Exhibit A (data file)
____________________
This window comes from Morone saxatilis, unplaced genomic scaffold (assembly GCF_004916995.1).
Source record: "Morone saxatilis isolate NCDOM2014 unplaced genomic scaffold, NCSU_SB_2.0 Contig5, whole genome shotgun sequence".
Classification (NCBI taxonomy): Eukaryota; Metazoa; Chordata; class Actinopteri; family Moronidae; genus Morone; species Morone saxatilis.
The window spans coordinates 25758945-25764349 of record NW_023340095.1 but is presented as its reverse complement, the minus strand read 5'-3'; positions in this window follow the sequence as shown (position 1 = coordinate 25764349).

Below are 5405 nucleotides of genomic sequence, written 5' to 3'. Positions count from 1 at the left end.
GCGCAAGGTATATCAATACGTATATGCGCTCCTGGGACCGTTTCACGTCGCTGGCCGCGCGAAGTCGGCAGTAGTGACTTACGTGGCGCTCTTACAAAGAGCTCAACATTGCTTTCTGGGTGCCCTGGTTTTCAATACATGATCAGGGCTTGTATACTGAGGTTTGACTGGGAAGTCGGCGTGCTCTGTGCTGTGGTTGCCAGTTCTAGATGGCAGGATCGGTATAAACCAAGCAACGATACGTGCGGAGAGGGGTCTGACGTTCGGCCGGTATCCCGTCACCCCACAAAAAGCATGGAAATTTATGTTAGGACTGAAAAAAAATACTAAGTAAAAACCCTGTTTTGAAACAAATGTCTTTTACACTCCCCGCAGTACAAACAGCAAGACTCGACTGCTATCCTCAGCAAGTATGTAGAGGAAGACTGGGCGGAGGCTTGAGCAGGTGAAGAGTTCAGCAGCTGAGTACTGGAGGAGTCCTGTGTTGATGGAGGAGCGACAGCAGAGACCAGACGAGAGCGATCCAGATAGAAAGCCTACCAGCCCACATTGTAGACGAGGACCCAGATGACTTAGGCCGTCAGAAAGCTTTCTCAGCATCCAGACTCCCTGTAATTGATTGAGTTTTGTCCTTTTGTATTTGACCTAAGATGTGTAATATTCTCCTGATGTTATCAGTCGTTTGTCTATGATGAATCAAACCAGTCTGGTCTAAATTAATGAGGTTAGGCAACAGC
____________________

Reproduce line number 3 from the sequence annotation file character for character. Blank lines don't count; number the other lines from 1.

Classification (NCBI taxonomy): Eukaryota; Metazoa; Chordata; class Actinopteri; family Moronidae; genus Morone; species Morone saxatilis.